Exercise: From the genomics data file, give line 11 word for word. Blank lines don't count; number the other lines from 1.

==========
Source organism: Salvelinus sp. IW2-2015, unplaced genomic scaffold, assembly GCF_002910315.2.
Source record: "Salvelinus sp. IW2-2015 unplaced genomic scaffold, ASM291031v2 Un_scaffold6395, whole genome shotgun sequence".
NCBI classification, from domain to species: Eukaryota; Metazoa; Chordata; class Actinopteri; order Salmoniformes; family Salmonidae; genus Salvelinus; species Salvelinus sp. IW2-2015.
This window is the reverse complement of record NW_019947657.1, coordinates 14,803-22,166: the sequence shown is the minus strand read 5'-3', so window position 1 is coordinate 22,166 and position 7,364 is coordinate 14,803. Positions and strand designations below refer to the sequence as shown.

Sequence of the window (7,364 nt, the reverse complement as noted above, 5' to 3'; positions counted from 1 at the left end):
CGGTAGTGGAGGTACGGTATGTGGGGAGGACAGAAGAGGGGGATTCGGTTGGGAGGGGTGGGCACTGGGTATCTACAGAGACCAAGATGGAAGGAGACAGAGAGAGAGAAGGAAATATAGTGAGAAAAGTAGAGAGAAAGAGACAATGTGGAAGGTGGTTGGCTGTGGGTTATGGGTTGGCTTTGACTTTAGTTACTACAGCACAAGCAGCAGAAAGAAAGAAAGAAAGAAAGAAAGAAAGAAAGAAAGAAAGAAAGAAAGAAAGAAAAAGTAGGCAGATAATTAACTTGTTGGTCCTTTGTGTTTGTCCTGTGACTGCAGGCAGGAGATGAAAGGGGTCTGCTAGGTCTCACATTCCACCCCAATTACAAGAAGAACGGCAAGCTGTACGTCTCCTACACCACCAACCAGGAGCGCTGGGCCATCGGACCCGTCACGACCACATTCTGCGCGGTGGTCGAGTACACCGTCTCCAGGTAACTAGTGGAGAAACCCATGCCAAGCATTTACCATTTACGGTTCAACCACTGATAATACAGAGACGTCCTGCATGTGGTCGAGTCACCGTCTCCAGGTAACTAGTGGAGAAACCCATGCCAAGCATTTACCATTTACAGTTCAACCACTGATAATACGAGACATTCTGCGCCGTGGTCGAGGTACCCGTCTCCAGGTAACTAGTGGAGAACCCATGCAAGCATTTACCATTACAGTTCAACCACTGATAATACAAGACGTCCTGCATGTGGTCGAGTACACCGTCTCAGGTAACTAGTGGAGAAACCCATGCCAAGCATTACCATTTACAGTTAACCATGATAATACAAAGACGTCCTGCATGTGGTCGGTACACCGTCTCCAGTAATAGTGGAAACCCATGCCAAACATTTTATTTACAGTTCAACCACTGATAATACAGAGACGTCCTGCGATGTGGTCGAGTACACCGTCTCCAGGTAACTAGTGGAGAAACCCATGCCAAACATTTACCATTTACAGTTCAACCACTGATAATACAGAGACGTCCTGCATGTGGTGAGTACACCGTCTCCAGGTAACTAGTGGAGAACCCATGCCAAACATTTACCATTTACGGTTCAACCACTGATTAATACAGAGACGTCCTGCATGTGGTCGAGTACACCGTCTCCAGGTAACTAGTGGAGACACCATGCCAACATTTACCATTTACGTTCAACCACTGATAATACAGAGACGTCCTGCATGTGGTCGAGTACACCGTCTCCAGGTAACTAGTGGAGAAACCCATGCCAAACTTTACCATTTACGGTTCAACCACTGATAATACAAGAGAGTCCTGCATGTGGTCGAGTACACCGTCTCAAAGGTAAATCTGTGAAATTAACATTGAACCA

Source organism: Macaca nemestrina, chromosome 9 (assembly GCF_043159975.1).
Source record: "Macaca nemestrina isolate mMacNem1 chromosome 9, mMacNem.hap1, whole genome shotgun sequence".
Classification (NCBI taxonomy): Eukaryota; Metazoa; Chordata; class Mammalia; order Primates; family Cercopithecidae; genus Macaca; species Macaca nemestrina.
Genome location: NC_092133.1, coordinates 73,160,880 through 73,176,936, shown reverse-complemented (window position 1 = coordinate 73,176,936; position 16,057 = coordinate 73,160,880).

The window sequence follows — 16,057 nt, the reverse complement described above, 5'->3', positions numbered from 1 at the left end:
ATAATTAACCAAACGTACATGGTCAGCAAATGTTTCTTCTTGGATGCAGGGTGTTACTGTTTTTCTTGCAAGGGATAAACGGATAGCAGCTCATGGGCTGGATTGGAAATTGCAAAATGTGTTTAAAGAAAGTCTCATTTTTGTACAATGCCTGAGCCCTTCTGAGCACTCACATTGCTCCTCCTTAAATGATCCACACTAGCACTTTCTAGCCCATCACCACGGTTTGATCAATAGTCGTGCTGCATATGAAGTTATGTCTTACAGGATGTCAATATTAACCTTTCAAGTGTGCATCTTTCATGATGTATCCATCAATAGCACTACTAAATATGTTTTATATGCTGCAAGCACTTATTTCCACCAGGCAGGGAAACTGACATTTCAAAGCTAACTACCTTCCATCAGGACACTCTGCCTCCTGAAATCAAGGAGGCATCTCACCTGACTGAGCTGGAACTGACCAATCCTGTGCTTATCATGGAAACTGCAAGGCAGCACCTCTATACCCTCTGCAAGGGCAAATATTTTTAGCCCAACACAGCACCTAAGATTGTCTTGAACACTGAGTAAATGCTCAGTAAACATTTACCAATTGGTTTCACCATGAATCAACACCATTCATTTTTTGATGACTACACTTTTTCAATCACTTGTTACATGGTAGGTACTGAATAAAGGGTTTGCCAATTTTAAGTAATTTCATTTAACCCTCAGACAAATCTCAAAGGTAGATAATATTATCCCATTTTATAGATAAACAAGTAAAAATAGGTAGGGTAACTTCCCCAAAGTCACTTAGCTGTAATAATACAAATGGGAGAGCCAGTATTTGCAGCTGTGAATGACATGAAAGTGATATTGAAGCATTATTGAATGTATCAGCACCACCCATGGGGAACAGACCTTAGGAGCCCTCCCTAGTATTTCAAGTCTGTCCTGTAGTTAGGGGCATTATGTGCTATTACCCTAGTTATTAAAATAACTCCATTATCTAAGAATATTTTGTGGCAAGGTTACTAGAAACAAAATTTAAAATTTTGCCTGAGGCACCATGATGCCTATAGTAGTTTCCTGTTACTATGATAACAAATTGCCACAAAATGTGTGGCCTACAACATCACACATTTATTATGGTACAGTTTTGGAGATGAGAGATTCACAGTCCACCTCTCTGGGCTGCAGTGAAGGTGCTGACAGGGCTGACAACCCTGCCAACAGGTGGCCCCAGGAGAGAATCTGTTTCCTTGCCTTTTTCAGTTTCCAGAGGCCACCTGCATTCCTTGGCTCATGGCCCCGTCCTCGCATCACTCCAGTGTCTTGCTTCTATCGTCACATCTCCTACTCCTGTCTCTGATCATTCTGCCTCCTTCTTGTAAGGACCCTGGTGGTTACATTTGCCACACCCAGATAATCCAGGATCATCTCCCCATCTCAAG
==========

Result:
The window sequence follows — 16,057 nt, the reverse complement described above, 5'->3', positions numbered from 1 at the left end: